In other words, we progressives have long claimed that SS was a separate program separately funded by payroll taxes and not contributing one cent to our national deficits. That is no longer true -- thanks to the payroll tax holiday in 2011 and 2012, over $200 billion of the funding of these programs have come from the general fund, and to get that money, $200+ billion was borrowed from the public (Treasury securities were sold to U.S. and international investors and savers), i.e. put on the national credit card. Thus it is no longer a program that has been financed entirely by payroll taxes.

/==================================================================
Obama tax proposal worries Social Security allies, Associated Press, 9/12/11
http://news.yahoo.com/obama-tax-proposal-worries-social-security-allies-194946697.html

... "Last year (i.e. in 2010 -Progree), Social Security's expenditures were $49 billion more than it collected in taxes, the first time it ran a deficit since 1983".

(Progree notes that there was no payroll tax holiday in 2010 -- the year being discussed in this article -- so this isn't a complicating factor. Note also that $117.5 B of interest was earned on trust fund assets in 2010. This interest earned exceeded the $49 billion operating deficit by $68.6 B, so the SSTF assets increased by $68.6 B. See the table at the very bottom of this posting for the 2010 SSTF operations).

... "Obama and Congress agreed in December to cut the 6.2 percent payroll tax that workers pay on their wages to 4.2 percent in 2011 as part of a deal continuing former President George W. Bush's 2001 and 2003 tax cuts. That cost Social Security $112 billion — money the government is making up by putting an equal amount of additional IOUs in the system's trust fund."

\==================================================================

realism101> Income taxes can be spent by the government, while the payroll taxes go to SS and Medicare

Well, sort of. The government primarily spends the payroll taxes on SS and Medicare beneficiaries. I'll just talk about the SS part of it, since the payroll tax holiday affected SS, not Medicare. Any annual SS surpluses -- amounts received in SS payroll taxes in excess of SS program beneficiary program payouts -- are borrowed by the federal government and spent on general federal spending (aircraft carriers, national parks, government salaries, on and on). In return, for those surplus amounts that were borrowed and spent, they put special federal securities into the trust funds, that say in effect, "I the federal government, owe you (whatever trust fund, whatever dollars)". The SSTF (and Medicare trust funds) consist entirely of such federal securities.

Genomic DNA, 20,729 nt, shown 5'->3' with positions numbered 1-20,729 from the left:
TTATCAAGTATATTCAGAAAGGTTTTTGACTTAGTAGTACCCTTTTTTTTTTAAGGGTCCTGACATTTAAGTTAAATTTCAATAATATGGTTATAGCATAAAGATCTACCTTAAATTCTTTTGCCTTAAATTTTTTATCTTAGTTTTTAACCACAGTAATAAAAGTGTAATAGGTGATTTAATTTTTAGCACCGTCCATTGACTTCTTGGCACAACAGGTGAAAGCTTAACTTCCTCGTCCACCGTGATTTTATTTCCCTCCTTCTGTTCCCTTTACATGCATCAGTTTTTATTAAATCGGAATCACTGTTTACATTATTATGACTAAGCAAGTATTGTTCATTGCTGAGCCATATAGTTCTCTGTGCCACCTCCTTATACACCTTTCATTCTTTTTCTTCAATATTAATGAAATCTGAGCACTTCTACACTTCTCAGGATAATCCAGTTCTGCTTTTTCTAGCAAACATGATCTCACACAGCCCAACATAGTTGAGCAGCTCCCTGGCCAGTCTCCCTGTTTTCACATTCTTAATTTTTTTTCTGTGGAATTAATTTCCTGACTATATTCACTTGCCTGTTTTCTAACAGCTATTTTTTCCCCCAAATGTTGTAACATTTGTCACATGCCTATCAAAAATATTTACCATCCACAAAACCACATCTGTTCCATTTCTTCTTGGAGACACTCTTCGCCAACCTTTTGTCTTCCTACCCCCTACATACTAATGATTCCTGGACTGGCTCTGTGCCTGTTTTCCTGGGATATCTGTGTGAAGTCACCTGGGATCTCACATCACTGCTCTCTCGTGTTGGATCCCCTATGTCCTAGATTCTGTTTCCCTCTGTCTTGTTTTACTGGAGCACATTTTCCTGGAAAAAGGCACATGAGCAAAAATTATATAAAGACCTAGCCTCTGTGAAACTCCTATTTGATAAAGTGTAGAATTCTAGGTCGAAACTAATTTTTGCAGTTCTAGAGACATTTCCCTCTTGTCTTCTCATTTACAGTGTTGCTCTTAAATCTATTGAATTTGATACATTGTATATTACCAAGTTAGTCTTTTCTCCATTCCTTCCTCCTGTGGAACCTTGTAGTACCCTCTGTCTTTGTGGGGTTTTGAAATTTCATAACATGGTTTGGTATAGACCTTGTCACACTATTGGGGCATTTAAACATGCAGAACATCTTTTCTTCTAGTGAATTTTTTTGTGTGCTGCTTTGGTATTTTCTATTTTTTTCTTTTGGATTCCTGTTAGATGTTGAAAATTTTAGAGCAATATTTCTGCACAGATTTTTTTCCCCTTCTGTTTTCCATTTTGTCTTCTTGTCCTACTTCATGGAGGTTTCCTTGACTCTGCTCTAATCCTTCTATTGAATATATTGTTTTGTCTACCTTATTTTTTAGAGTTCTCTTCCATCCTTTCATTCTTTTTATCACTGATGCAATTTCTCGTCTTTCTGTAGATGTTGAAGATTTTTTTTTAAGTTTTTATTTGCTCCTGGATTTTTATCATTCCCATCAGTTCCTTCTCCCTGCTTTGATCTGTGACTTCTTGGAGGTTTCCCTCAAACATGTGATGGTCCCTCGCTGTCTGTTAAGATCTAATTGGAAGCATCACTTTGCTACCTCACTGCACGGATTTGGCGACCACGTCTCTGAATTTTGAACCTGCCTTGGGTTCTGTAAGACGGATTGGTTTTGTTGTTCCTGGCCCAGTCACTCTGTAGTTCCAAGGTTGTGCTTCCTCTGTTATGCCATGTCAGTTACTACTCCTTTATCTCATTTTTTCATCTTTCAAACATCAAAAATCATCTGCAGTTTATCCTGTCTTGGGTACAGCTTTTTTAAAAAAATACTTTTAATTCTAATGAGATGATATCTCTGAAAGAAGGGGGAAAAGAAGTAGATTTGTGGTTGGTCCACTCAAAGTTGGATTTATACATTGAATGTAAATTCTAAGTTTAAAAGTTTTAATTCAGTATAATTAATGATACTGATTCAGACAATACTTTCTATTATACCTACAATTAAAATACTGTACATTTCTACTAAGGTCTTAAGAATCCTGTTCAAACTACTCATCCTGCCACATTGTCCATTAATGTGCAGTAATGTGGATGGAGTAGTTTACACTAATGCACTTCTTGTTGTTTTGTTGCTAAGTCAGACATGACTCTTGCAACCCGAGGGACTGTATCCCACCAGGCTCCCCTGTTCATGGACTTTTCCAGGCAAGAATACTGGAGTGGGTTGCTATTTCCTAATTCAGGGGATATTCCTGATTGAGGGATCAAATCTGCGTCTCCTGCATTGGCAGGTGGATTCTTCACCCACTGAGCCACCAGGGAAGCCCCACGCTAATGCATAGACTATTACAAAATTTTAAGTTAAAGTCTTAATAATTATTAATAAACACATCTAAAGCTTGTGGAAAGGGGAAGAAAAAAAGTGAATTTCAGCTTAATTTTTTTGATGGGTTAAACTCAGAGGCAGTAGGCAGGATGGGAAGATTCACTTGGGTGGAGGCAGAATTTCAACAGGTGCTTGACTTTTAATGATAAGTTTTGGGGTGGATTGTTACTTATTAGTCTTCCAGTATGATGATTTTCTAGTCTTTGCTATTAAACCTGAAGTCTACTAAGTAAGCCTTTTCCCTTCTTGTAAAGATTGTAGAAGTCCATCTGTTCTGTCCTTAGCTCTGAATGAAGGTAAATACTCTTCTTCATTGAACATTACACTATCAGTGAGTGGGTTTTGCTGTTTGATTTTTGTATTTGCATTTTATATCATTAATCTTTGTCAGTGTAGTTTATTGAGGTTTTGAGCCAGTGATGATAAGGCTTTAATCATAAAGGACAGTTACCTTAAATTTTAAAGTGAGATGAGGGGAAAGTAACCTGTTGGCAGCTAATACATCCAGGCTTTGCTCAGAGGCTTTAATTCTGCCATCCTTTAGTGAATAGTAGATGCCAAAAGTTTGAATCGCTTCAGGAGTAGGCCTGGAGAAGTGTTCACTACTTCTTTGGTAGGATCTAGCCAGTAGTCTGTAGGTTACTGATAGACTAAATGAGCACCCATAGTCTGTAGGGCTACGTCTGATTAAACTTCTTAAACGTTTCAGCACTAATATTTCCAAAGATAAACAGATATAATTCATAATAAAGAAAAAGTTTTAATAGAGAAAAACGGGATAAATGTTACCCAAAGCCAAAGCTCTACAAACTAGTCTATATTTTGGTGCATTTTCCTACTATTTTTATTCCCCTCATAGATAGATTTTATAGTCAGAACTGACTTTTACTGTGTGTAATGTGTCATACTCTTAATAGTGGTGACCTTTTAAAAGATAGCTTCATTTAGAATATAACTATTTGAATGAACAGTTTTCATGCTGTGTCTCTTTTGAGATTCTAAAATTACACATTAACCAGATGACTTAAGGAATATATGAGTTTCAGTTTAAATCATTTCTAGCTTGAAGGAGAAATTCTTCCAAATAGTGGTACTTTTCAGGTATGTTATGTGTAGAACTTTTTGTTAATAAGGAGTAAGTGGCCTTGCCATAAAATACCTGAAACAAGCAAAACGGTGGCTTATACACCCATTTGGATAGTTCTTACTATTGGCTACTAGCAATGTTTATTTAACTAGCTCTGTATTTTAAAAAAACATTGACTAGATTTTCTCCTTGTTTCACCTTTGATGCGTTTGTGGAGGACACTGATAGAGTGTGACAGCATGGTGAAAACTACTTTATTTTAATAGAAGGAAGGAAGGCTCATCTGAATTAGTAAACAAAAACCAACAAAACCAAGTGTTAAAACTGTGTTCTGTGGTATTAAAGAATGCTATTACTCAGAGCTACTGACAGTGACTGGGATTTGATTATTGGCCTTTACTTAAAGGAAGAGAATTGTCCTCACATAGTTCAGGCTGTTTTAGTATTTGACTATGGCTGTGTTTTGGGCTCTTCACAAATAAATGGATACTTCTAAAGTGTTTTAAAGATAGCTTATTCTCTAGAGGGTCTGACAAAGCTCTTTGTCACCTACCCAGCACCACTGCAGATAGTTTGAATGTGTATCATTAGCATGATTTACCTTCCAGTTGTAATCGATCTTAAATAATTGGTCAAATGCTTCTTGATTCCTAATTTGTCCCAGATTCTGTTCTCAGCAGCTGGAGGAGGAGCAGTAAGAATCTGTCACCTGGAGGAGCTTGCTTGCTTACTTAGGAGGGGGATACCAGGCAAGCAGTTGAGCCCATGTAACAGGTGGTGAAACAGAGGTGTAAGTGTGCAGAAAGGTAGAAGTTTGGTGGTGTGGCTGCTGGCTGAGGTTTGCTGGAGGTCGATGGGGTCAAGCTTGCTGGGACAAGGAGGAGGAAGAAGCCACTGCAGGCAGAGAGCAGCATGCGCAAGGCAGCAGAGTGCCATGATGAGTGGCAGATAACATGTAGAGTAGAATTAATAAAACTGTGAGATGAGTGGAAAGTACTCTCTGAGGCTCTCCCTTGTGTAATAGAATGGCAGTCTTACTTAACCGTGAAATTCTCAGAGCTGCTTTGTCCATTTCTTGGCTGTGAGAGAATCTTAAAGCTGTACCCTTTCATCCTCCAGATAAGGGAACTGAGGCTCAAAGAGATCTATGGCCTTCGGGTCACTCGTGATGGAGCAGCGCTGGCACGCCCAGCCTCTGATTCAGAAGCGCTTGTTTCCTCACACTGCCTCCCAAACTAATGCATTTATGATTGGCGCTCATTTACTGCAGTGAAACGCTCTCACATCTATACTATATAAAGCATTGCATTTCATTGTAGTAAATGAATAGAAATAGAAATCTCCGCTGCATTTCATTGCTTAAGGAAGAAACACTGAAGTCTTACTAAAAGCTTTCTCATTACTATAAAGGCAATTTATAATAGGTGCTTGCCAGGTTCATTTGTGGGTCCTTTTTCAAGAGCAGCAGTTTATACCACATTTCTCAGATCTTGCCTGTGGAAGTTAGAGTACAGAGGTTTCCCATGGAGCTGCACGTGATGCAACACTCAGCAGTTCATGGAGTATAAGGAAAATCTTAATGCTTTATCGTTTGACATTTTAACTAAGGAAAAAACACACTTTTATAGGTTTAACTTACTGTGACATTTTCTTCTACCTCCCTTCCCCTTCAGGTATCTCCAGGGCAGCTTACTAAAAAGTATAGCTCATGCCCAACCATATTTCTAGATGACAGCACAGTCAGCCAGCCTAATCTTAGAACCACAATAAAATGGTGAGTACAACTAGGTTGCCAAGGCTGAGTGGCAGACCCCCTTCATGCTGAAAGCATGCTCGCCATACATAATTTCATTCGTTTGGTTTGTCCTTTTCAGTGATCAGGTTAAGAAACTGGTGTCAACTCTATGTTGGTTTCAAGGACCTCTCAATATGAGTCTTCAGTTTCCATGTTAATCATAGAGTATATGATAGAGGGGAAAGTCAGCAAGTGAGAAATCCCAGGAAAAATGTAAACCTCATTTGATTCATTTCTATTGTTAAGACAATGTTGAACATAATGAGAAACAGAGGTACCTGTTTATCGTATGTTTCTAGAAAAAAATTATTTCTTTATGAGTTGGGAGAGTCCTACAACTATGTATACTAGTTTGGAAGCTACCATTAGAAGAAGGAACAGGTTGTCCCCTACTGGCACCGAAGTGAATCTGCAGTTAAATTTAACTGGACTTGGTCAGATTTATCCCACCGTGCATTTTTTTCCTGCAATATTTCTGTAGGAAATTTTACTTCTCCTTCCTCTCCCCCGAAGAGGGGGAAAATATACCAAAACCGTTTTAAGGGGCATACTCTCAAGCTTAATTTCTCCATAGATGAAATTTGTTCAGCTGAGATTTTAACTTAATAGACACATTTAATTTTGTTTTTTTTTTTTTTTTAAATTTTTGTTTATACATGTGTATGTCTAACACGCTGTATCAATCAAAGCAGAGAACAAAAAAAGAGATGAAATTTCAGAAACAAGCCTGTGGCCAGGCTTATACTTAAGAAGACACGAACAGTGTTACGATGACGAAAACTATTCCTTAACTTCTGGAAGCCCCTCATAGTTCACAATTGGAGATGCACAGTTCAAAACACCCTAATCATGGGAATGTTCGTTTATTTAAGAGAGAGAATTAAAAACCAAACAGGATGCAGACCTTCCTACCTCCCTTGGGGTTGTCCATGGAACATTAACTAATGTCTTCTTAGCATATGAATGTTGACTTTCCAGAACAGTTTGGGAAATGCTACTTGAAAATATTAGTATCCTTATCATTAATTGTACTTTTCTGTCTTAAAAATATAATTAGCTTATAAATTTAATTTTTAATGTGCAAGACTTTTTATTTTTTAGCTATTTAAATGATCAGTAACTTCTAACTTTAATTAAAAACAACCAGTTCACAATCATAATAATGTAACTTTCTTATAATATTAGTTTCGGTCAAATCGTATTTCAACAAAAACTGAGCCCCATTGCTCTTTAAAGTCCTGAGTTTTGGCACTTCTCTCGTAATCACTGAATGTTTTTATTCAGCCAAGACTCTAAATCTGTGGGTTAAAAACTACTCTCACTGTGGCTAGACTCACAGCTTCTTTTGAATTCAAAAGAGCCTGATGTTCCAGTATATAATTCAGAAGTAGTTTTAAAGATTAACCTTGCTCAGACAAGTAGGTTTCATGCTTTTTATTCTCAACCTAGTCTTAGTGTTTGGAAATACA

But you are correct that there will be a fiscal drag that will be caused by the ending of the partial payroll tax holiday.

During the payroll tax holiday, workers kept more money in their pocket and spent most of it, thus stimulating the economy. The federal government collected less money in payroll taxes, and so, instead of being able to borrow and spend those payroll tax dollars, they had to make up the difference elsewhere by borrowing more from U.S. and international savers and investors (selling bonds to the public, where the "public" includes international as well as U.S.).

That last paragraph is a bit simplified, since actually there was an operating deficit in Social Security (even had there been no payroll tax holiday, expenditures on SS would have exceeded SS tax revenues collected by about $45.5 B. So absent the payroll tax holiday, the federal government would have needed to borrow $45.5 B from the public in order to meet its SS obligations. With the payroll tax holiday, they had to borrow: $45.5 B + $102.7 B = $148.2 B. The $102.7 B is the "General Fund reimbursements" shown in the table way above)

I can explain this further, like what about the interest earned by the SSTF? Those are just more inter-agency securities created by the federal government and put into the SSTF.


What is in the SSTF? How is the interest rate determined?

# "Federal law requires that all excess funds be invested in interest-bearing securities backed by the full faith and credit of the United States. The Department of the Treasury currently invests all program revenues in special non-marketable securities of the U.S. Government which earn a market rate of interest. The balances in the trust funds represent the accumulated value, including interest, of all prior program annual surpluses and deficits, and provide automatic authority to pay benefits." - Source: http://www.ssa.gov/oact/trsum/index.html

# "All securities held by the trust funds have been issued by the Federal Government". Currently all the securities are "special issues—securities available only to the trust fund" - Source: http://www.ssa.gov/oact/ProgData/investheld.html